Course Hero. "Great Expectations Study Guide." Course Hero. 27 Oct. 2016. Web. 4 June 2020. <https://www.coursehero.com/lit/Great-Expectations/>.
Course Hero. (2016, October 27). Great Expectations Study Guide. In Course Hero. Retrieved June 4, 2020, from https://www.coursehero.com/lit/Great-Expectations/
(Course Hero, 2016)
Course Hero. "Great Expectations Study Guide." October 27, 2016. Accessed June 4, 2020. https://www.coursehero.com/lit/Great-Expectations/.
Course Hero, "Great Expectations Study Guide," October 27, 2016, accessed June 4, 2020, https://www.coursehero.com/lit/Great-Expectations/.
Course Hero Literature Instructor Russell Jaffe provides an in-depth summary and analysis of Chapters 35–36 of Charles Dickens's novel Great Expectations.
Pip admits he has no tenderness for Mrs. Joe but does feel a hint of regret, which softens his memories of their relationship.
When Pip arrives at Joe's home, he finds that Mr. Trabb has created an ostentatious funeral, making the inside of the house look like a "black Bazaar" and dressing Joe in a long black cloak with a large bow under his chin. Pip offers his condolences to Joe and notices Biddy trying to help the guests. Pip meets Pumblechook, who again fawns over the young man. Mr. Trabb organizes the funeral procession, which makes Pip feel as if he is taking part in a morbid dance. The procession heads onto the marsh to the church where Pip's parents are buried.
After the guests leave, Pip has a simple dinner with Joe and Biddy in the best parlor of Joe's house. Biddy mentions seeing Orlick lurking about, which fills Pip with indignation. Pip states his plan to visit Joe more often, but Biddy wonders if Pip will fulfill this plan. Her doubts hurt Pip. In the morning Pip says goodbye to Joe and Biddy. As he walks away, Pip senses that Biddy's doubts are probably justified.
Pip and Herbert continue to pile up debts. On his 21st birthday Pip comes of age to receive his fortune. Pip goes to Jaggers's office, where Wemmick congratulates him. Pip then meets with Jaggers, who asks Pip how much money he is spending. Pip confesses he has no idea, which does not surprise Jaggers. Jaggers tells Pip that his benefactor will not be made known today. Then Jaggers hands Pip a banknote for 500 pounds. Pip will receive this amount each year and, from now on, will take his money matters into his own hands. Pip is grateful. Jaggers asserts that Pip's benefactor may not reveal his or her identity for years. Pip still assumes that Miss Havisham is his benefactress.
Pip invites Jaggers to have dinner with him and Herbert, which the lawyer accepts. Pip then asks Wemmick about the possibility of giving some of his 500 pounds to a friend to help him start in business. Wemmick discourages this idea as a bad investment but implies that his answer at home in Walworth might be different. Encouraged, Pip plans to visit Wemmick at home soon. Pip and Herbert have dinner with Jaggers.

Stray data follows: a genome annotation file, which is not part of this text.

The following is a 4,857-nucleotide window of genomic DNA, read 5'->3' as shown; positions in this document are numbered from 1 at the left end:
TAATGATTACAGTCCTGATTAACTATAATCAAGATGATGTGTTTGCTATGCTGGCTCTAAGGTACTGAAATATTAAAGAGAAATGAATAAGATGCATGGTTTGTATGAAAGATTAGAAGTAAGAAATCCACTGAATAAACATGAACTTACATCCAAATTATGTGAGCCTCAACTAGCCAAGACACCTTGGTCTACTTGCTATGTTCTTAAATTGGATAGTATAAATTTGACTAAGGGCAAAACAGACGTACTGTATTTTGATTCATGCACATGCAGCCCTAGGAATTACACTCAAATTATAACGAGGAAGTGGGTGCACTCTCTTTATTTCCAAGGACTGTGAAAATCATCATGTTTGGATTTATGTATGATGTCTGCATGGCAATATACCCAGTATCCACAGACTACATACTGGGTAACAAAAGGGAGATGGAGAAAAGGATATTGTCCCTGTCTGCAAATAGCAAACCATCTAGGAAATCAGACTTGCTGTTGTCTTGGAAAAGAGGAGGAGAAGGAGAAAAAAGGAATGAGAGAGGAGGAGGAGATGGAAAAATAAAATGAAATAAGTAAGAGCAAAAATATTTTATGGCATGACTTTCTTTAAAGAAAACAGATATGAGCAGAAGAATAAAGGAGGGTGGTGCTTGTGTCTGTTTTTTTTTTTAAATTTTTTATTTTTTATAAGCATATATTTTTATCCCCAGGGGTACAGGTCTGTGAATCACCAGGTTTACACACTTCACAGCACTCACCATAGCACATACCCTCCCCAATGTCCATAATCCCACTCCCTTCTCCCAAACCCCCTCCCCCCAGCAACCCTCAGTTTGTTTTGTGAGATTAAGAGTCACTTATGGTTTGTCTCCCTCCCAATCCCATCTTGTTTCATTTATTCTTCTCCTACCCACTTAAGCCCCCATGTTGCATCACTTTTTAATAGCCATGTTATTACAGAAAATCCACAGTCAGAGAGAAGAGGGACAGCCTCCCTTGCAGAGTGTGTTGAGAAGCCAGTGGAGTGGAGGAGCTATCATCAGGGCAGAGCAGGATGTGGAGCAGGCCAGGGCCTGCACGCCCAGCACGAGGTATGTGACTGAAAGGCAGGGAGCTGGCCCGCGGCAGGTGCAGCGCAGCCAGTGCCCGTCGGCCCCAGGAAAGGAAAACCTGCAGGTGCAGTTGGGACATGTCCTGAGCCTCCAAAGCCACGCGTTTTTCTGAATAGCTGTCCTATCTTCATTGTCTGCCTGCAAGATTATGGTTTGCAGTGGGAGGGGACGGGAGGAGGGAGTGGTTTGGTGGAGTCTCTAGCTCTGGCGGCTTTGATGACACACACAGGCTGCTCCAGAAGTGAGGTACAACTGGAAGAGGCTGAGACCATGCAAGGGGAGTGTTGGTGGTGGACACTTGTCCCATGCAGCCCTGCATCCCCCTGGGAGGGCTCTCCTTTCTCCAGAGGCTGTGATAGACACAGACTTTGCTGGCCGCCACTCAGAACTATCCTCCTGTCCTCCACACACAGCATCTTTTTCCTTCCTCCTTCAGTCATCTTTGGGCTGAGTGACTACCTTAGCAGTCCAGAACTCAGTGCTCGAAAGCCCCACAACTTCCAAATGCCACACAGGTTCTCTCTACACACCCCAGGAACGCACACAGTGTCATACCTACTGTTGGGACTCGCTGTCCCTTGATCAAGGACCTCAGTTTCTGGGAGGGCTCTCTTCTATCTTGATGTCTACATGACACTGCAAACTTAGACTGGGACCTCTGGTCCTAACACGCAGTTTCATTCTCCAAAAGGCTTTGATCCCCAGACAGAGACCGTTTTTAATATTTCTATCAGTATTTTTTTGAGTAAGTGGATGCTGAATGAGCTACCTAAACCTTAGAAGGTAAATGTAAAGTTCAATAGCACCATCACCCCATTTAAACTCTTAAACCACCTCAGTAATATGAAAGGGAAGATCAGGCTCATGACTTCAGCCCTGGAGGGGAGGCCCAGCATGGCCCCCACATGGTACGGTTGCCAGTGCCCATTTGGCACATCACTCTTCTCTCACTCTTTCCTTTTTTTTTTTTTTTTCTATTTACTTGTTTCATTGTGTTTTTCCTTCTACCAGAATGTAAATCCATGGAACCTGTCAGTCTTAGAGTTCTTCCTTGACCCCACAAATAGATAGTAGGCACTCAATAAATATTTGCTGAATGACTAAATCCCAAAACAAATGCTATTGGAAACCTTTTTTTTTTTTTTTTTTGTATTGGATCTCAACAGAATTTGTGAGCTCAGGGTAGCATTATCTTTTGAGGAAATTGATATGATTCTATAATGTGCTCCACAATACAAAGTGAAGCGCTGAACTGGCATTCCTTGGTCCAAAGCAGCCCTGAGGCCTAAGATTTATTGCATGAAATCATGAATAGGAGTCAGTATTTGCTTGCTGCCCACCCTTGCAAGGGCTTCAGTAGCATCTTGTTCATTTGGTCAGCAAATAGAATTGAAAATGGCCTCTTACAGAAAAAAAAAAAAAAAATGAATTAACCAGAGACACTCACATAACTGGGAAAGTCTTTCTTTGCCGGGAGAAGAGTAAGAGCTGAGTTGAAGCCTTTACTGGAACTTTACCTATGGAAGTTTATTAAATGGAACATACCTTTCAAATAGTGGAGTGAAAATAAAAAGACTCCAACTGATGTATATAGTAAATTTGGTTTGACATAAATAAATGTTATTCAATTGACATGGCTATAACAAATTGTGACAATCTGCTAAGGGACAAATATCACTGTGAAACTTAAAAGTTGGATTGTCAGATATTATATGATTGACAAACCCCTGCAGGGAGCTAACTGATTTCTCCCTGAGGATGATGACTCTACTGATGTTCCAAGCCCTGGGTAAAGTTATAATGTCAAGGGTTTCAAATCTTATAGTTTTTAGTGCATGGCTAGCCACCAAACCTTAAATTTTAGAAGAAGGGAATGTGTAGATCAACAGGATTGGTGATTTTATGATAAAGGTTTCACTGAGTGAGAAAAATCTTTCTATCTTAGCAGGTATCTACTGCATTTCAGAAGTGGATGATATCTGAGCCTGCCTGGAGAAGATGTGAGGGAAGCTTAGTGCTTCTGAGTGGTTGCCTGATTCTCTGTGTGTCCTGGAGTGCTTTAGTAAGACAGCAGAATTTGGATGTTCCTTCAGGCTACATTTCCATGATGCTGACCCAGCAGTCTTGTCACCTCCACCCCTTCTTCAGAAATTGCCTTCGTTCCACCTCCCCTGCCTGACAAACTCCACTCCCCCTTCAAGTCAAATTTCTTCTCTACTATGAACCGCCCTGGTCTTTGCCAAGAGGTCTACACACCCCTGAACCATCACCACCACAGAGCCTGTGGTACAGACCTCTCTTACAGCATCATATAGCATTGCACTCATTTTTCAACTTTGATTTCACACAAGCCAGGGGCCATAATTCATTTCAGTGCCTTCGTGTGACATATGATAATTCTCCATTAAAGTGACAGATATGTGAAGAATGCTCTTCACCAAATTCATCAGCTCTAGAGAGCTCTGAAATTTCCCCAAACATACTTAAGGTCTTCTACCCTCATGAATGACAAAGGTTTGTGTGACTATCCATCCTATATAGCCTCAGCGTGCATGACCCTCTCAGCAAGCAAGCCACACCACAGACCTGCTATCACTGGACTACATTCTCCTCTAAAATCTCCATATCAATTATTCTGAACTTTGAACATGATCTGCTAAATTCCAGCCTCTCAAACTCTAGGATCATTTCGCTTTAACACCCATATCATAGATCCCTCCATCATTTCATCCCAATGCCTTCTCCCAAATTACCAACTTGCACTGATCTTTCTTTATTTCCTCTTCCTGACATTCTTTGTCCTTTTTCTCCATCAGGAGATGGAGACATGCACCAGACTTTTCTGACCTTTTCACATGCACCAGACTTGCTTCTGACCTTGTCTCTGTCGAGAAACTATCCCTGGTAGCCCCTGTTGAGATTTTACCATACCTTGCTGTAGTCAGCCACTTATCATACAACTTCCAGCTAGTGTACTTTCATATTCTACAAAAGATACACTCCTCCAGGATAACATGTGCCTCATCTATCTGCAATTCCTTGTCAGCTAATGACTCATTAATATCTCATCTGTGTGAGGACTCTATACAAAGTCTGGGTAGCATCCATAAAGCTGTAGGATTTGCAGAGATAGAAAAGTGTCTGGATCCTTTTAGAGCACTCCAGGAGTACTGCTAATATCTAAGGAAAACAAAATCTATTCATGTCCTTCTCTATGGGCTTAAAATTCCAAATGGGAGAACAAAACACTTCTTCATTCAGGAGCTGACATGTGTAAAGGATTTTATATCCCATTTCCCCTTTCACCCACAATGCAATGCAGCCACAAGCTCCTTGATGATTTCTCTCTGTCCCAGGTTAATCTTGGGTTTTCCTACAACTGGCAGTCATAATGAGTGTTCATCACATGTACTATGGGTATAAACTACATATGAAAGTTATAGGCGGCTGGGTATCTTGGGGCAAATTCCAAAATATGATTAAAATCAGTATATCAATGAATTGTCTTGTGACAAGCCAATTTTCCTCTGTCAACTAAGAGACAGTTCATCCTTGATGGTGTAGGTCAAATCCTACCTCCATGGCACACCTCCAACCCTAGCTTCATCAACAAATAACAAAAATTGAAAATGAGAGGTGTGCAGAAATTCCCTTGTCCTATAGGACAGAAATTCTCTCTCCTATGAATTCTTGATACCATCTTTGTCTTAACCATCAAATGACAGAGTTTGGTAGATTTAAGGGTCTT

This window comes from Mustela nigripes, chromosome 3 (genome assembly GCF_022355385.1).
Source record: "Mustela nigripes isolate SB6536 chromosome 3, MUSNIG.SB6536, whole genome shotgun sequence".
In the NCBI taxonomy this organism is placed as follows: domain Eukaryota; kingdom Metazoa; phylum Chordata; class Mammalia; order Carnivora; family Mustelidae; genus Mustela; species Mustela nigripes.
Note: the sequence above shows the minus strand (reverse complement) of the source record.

In Chapter 35 Dickens touches on the theme of guilt and redemption through Pip and Mrs. Joe. At the beginning of the chapter, Pip admits to not feeling tenderness for his sister. He does, though, feel indignation toward the person who attacked her. This indignation is Pip's way of making up for not having tender sentiments about Mrs. Joe. Pip, therefore, feels some guilt about his lack of affection for his sister. Later when Pip walks to Joe's house, he realizes that after he dies people may need to soften their memories of him. As a result his memories of Mrs. Joe soften somewhat. Thus Pip's insights about his own failings helps redeem his feelings about his sister.
Dickens focuses on the theme of social class and ambition in Chapter 35 by describing the behavior of Mr. Trabb and Pumblechook at the funeral. Mr. Trabb tries to give the funeral the fancy airs of the upper class, which is totally out of place. By providing the clothes and decorations for this ostentatious display, Mr. Trabb satisfies his ambition to profit from the funeral. Pumblechook uses the funeral as an opportunity to fawn over Pip and hopefully gain favor from the young man.
In Chapter 36 Dickens uses the symbol of money to represent Pip's official rise into the upper class. He now has become a gentleman in his own right who handles his own financial affairs. Even so the theme of uncertainty and deceit remain dominant in Pip's life. Pip's coming into his fortune does not provide him with knowledge about his benefactor's identity. Pip continues to assume that Miss Havisham is his benefactress and, because of this, he continues to be deceived.